Weather Updates

Carmel really does touch all corners of county

North Chicago first football coach Chuck Mills

North Chicago first football coach Chuck Mills

storyidforme: 37009462
tmspicid: 11689846
fileheaderid: 5294213


Not only has North Chicago High School’s football team defied the odds with a miraculous 4-0 start to its season.

But the Warhawks actually have developed a following among NCHS grads who were part of the school’s very first football team in the fall of 1954.

This unbelievable but true story started last June, when some of the 1954 football players and the very first Warhawk coach, Chuck Mills, got together for a reunion golf outing/dinner at Glen Flora Country Club in Waukegan.

One of the invited guests was current North Chicago football coach Glen Kozlowski, so the reunion literally brought together bookend coaches at NCHS — Mills and, 58 years later, Kozlowski.

Earlier this month, at North Chicago’s first home football game, Koz held a recognition celebration for the 1954 players and had them meet the current Warhawks.

So, what you had was 17-year-old kids interacting with 70-year-old men.

And darned if it didn’t work.

A couple members of the Class of ‘54 gave a pre-game pep talk, and then led the current players in the singing of the school Fight Song.

Who would have guessed that the old-timers would have remembered all the words and that the current players would even know all the words.

Yet, that’s how it went down.

Afterward, the Class of ’54 players sent word out to their classmates and their coach about the experience.

And here’s what Coach Mills wrote to Coach Koz about the moment:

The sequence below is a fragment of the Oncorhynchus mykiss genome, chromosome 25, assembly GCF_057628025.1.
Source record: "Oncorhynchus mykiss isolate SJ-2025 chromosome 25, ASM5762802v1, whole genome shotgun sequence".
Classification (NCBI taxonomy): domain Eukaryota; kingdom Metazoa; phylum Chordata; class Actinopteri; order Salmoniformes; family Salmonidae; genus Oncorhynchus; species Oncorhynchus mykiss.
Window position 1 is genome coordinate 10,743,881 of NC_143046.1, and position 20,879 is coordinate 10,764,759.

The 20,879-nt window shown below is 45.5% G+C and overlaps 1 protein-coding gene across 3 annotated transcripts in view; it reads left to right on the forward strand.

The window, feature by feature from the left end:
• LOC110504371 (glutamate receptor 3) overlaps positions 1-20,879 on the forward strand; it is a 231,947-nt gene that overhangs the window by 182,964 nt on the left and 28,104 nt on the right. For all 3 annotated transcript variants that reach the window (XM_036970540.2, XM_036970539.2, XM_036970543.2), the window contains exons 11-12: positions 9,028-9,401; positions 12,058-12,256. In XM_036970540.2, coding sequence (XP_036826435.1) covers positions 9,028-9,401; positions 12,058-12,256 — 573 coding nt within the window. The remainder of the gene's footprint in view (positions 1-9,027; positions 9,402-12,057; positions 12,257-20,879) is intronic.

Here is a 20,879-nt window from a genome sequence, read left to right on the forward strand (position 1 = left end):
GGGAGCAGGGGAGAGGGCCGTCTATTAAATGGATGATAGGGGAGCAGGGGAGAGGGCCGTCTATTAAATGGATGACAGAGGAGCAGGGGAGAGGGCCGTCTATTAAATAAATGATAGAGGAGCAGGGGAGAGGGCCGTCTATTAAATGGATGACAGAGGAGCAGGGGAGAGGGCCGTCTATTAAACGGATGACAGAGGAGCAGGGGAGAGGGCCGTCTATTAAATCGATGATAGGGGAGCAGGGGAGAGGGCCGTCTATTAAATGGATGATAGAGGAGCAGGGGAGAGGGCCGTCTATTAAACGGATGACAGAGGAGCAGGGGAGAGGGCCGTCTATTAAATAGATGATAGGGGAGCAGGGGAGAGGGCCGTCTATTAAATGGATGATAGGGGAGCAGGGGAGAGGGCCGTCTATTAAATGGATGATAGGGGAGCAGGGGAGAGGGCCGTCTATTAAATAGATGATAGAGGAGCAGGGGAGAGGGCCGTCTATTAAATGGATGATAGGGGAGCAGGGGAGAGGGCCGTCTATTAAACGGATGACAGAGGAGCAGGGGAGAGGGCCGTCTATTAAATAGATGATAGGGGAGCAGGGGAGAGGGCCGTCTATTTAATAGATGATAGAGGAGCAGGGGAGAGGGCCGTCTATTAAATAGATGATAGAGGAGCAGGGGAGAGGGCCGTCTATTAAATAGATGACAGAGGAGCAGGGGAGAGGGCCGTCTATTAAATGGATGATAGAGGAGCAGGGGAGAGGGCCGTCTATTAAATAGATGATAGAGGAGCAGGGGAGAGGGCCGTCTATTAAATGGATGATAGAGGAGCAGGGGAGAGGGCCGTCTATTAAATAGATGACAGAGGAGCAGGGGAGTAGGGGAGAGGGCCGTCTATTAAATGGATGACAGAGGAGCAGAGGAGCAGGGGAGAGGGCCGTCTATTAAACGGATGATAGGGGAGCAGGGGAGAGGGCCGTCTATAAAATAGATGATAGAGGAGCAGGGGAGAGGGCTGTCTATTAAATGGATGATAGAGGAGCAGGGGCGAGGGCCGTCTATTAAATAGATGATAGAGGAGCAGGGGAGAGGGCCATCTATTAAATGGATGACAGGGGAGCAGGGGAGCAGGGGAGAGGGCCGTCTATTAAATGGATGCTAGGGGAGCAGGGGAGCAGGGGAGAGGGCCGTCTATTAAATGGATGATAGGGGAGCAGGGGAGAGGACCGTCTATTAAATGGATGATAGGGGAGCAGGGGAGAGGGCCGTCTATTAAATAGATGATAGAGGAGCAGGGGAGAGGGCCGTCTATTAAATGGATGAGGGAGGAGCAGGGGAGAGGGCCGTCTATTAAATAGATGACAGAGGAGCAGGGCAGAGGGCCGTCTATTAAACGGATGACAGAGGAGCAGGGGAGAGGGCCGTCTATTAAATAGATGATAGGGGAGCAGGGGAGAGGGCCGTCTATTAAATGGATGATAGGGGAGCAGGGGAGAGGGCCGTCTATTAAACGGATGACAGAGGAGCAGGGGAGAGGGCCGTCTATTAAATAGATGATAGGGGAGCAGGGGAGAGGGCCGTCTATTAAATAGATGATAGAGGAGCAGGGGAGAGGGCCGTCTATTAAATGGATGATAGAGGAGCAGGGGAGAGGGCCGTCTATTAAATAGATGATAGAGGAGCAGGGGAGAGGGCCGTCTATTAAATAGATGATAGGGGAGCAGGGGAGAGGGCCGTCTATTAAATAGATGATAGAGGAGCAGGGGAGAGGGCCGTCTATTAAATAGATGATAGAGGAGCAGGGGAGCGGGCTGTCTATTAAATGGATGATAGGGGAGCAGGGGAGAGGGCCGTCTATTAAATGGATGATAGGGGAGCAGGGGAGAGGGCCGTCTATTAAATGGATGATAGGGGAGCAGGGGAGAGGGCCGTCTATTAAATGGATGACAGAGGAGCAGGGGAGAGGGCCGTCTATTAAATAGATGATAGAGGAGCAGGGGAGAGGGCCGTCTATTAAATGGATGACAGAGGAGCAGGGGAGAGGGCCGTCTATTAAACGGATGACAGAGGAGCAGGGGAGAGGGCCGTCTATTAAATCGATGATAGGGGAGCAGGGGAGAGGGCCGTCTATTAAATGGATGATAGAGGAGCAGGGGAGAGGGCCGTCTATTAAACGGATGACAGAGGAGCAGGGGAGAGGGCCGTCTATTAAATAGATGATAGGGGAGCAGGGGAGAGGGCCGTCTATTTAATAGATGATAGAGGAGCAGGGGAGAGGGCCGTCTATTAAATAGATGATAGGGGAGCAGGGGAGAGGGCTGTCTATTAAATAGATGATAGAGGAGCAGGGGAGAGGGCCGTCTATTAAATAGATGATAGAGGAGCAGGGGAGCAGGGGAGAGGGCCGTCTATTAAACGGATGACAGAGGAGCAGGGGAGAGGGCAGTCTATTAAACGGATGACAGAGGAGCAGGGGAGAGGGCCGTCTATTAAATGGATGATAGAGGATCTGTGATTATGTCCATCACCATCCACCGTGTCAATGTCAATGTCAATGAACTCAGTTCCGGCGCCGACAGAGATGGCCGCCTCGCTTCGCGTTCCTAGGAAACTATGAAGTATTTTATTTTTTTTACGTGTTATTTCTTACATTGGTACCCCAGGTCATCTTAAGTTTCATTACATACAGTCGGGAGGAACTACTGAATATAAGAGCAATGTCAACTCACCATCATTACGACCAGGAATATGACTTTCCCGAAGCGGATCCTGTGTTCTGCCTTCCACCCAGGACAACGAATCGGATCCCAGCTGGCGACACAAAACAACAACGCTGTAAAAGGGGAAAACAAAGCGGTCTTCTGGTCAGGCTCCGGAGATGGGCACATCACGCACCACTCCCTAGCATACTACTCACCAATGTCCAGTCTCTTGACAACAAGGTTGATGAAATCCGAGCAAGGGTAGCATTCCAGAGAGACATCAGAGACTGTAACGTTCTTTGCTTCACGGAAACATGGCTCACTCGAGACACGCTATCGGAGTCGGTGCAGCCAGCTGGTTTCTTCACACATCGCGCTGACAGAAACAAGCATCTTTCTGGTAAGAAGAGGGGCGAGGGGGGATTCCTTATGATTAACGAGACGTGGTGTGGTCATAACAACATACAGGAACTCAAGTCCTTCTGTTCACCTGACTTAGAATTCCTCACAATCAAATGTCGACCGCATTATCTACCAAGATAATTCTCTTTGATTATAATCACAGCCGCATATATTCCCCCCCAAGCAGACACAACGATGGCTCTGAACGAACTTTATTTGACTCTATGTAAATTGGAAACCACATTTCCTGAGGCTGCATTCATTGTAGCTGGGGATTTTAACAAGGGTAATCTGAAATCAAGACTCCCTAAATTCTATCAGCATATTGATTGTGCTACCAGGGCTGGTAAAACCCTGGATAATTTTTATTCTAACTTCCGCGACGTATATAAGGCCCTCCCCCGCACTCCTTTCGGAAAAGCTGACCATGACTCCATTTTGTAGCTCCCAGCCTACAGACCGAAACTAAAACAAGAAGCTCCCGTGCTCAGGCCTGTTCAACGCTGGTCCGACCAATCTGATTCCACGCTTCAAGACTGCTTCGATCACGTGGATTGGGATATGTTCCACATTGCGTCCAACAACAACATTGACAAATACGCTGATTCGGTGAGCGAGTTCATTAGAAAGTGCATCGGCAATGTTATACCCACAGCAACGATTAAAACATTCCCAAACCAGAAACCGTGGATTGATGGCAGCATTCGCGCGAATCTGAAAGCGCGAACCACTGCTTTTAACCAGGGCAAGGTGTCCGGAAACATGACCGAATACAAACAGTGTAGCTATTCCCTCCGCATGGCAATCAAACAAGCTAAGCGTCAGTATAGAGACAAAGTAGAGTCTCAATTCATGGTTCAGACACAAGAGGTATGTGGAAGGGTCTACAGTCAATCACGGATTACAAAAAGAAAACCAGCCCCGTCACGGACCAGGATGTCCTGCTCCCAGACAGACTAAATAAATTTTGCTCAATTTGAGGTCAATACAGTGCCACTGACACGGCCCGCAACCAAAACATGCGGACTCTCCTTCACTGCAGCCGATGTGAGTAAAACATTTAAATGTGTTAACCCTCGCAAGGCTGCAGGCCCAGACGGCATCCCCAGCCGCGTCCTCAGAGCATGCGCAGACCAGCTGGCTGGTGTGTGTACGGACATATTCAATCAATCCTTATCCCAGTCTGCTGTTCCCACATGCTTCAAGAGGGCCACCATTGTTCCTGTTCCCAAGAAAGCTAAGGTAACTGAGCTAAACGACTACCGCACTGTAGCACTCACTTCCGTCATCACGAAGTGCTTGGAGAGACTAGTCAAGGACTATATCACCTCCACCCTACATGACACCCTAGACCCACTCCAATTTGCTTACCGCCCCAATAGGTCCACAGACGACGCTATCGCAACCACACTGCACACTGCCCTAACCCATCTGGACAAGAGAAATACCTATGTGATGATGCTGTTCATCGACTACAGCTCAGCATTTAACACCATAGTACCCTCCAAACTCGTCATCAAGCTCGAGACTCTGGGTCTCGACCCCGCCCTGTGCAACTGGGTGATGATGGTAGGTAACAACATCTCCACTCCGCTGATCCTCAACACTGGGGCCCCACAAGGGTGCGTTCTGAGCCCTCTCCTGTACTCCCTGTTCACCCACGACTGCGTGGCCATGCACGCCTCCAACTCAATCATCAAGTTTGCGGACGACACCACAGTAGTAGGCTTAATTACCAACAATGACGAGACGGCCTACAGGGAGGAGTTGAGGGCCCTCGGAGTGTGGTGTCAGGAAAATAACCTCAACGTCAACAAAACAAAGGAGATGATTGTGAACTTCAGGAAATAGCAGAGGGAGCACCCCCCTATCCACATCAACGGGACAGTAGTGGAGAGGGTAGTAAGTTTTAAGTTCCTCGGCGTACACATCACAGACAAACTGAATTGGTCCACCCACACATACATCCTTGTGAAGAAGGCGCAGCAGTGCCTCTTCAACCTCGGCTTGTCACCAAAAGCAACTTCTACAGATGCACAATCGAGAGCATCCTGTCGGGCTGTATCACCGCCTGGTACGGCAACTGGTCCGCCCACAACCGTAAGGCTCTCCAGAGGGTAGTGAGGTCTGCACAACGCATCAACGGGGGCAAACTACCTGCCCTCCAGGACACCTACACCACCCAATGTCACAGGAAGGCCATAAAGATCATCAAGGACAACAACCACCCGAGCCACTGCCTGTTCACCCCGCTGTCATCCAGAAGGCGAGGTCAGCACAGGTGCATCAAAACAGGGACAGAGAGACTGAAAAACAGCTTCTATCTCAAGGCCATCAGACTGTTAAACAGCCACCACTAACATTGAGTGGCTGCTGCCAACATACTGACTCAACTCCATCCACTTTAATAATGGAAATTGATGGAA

“Warhawks 2012:

“Congratulations on your successful start, but that is not why I am writing.

“Last Saturday, you hosted players who were on the first Warhawk team. I have heard from many of them ... your hospitality was outstanding.

“You were respectful and thoughtful and kind. They departed believing you were sincere and it thrilled them you accepted them as you did ... They regard you as an exception group of young men.

“And for the little time you were with them, they departed feeling younger, of value and spirits high ... thank you for that.

“Certainly, your coaches have influence on how you conduct yourself. But this special day, you presented a wonderful gift ... and that says much about you.

“Please remember, your kindness and thoughtfulness may be forgotten by you ... but for others, it can be a comforting memory for the rest of their lives.

“Be a Warhawk on the field. Be a caring young man off it.

“Again, THANK YOU!!!!!

“Coach Chuck Mills”

That, people is pretty impressive stuff, whether the team is 4-0 or something less.

The only sad part is this:

The guess here is that the winning will end at Wauconda on Saturday.

The Bulldogs know how to beat the Warhawks, and they’re motivated to crush them for two reasons:

■ The Bulldogs are in the playoff hunt at 3-1.

■ North Chicago’s coach used to be Wauconda’s coach, and it seems like, while there seemed to be a lot of Purple/Gold pushing Koz out the door, there weren’t a lot trying to keep him in the Bulldog family.